Strategic Element 1: Hearings, Public Consultations, Legal and Policy Change A series of nationwide consultations were needed to create the legal and policy foundation for DUR. •A 2002 study provides for the first time in Korea evidence of problems in prescription and dispensing practices. The controlled research study utilized a basic automated system to assess nearly 8 million prescriptions. They found that 5% of drugs were prohibited or improperly prescribed. •In September 2003, the Ministry of Health, HIRA, and the MFDS launched a series of consultations and public hearings. Key groups involved were medical associations, academic experts, government agencies, as well as the Federation of Green Consumers – an alliance of 10 consumer advocacy groups. •In December 2003, an administrative regulation introduced by MOHW provides the basis for DUR. •MOHW also mandates the creation of a DUR committee. This committee held 10 meetings in 2004, 5 meetings in 2005, and in 2006 completed their mission. •In September 2005, MOHW assigns HIRA the responsibility to evaluate drug prescriptions and link it to insurance reimbursements. •In October 2006, National Assembly mandates HIRA to develop a system to prevent prescriptions of prohibited drugs and therapeutic duplication. Strategic Element 2: Design and Implementation of DUR System 2004-2005 – Assessment and development of list of prohibited drugs and ingredients •In January 2004, the MFDS assesses and develops for the first time comprehensive list of prohibited items and contraindications for drugs. This document is published by the MOHW and shared nationwide with healthcare providers. •In August 2004, HIRA tests for the first-time a basic automated system based on the list to check prescriptions. The automatic system checks resulted in a 50% improvement in detection of drug safety problems. Provides further evidence for a comprehensive nationwide system. 2007-2008: Leadership and strategic guidance from DUR taskforce •The DUR task force develops strategy for DUR that is based on the fundamental objective that the system must prevent drug prescribing and dispensing problems and not just detect them after they occur. •In September and October 2007, DUR task force convenes a series of consultations with major medical and consumer groups. •DUR taskforce gathers the key information on technical requirements, specifications, and challenges to implement DUR in healthcare facilities nationwide. •Following discussions, DUR task force and medical groups agree to conduct first phase of project. •In June 2008, HIRA begins informational sessions with stakeholder groups to explain the rationale and legal basis for the DUR, the DUR system, and what the prescription practice will be like in the future. Strategic Element 3: Pilot project to Nationwide Expansion •In November 2008, HIRA launched pilot projects on Jeju island (pop. 560,000) and Goyang City (pop. 938,000) to implement a basic DUR system. •HIRA staff conducted training workshops in Goyang and Jeju for doctors, pharmacists, associations, medical staff. •After successful testing and implementation in pilot areas, HIRA staff provided over 600 training workshops in over 16 provinces and all general hospitals in Korea. •In November 2010, the DUR system was scaled-up to the national level covering over 85,000 healthcare facilities and approximately 48 million citizens. Strategic Element 4: DUR Service Established and Ongoing Activities •DUR is firmly established as a HIRA service and system is maintained and updated as new drug safety changes are made. •In 2011, a survey of general public found low awareness of DUR system. HIRA subsequently launched a consumer campaign promoting DUR through advertisements in public spaces (buses, subway) as well as media (TV, radio). •In 2011, the DUR smartphone application was launched that allows patients to access their personal drug history and safety information.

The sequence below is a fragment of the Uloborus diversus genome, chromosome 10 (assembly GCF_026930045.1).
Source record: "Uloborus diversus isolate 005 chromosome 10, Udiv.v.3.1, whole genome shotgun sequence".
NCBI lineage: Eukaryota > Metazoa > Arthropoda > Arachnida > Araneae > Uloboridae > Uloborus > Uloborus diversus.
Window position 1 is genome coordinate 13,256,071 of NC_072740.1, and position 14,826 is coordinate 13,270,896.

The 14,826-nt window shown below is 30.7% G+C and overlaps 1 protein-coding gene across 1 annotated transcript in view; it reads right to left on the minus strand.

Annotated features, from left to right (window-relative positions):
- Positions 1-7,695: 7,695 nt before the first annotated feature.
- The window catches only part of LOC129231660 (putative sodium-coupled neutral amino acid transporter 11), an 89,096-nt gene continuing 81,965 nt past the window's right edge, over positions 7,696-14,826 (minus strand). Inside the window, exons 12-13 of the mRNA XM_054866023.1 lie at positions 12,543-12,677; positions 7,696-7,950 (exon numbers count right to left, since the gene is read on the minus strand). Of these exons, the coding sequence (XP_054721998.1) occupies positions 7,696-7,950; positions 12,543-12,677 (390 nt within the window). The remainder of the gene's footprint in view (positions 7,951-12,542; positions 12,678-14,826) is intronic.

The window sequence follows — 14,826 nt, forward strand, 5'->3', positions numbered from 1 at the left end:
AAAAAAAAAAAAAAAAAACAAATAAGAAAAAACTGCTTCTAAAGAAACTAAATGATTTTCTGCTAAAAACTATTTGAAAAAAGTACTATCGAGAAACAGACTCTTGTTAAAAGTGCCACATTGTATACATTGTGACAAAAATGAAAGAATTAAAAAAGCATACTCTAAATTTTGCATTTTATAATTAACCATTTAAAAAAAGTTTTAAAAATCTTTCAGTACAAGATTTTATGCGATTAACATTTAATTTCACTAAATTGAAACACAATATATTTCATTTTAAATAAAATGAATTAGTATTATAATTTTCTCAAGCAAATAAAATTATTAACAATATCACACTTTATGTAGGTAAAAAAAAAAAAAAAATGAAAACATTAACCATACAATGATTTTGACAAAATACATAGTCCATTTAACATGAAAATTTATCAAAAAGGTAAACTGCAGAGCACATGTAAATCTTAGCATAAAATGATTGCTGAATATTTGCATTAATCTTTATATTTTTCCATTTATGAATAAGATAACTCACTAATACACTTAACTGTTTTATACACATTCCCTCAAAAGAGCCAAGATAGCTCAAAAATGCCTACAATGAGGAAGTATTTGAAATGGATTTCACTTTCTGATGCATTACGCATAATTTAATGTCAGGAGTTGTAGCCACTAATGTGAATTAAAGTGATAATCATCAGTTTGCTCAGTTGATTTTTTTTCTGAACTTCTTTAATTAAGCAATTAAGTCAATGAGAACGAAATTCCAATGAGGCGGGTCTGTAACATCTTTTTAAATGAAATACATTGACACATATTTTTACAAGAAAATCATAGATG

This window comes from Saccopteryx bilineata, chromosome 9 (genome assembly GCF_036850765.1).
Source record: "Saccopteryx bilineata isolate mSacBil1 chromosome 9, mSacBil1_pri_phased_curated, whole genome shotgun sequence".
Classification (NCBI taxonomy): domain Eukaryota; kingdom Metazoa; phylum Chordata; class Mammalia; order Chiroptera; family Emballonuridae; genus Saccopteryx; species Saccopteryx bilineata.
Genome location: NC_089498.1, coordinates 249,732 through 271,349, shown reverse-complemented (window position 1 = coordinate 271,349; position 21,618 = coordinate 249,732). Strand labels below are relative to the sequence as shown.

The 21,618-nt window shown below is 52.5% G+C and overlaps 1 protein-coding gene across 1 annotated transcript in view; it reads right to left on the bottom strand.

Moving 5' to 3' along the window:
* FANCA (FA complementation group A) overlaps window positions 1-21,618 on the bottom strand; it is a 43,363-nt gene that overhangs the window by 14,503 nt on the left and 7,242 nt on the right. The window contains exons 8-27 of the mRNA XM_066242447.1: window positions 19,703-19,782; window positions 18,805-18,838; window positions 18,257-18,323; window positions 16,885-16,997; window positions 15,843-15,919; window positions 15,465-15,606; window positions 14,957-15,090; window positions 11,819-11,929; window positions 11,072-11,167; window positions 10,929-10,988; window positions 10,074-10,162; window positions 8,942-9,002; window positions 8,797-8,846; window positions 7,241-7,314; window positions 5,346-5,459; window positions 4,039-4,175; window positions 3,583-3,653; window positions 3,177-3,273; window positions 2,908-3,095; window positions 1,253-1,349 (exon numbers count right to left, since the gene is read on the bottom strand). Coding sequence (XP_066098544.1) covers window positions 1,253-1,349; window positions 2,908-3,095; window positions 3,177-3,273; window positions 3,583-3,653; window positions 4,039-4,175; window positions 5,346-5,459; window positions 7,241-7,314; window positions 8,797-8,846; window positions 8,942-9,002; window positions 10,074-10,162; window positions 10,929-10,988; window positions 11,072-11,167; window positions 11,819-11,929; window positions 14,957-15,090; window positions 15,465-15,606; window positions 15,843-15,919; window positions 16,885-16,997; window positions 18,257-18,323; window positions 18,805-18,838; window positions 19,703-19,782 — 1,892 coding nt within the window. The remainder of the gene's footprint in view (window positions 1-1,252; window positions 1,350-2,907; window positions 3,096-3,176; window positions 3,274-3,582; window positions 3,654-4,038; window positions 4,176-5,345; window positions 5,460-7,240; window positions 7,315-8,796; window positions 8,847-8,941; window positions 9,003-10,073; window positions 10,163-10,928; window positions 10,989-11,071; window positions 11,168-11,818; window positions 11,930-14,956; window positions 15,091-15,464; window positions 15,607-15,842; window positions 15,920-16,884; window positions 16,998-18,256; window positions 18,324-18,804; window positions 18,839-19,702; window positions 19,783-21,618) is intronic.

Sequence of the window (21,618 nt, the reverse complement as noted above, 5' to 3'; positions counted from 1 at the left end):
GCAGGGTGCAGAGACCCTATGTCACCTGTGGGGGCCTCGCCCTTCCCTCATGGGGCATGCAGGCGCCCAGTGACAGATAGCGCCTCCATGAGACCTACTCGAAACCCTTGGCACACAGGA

5. Who implemented the initiative and what is the size of the population affected by this initiative?
The design and implementation of the DUR initiative was primarily carried out by the following entities: Public Sector •HIRA: HIRA personnel were involved in the DUR initiative at three levels: 1) the DUR task force – senior HIRA officials provided leadership, strategic guidance, and oversight, 2) HIRA high-level DUR committee – senior representatives of each department ensured that full range of expertise and consistency in creation of DUR system and implementation, 3) DUR implementation – HIRA operational staff were responsible for creating of DUR system and implementing it nationwide. Currently, a DUR department is integrated into HIRA as permanent public service. •MOHW – The Ministry of Health and Welfare was a major stakeholder in providing the political leadership to initiate the creation of the DUR system, including convening major stakeholders to establish legal and policy foundation for DUR system and granting HIRA the necessary authority for regulation and compliance. •During the implementation of the initiative, members of the MOHW served in the DUR task force. •MOHW currently provides high-level oversight and monitoring of DUR. HIRA reports to the MOHW regularly on DUR activities and updates and holds an annual meeting for comprehensive reporting. •Ministry of Food and Drug Safety – The Ministry of Food and Drug Safety provides high-level and technical guidance e.g. specific items to be covered in database (drugs, ingredients), and ensures that DUR system is comprehensive, consistent, and compliant with drug safety regulations. Other stakeholders groups such as the major medical associations and consumer groups were involved through continual consultations. However, they did not directly participate in the design or implementation of DUR.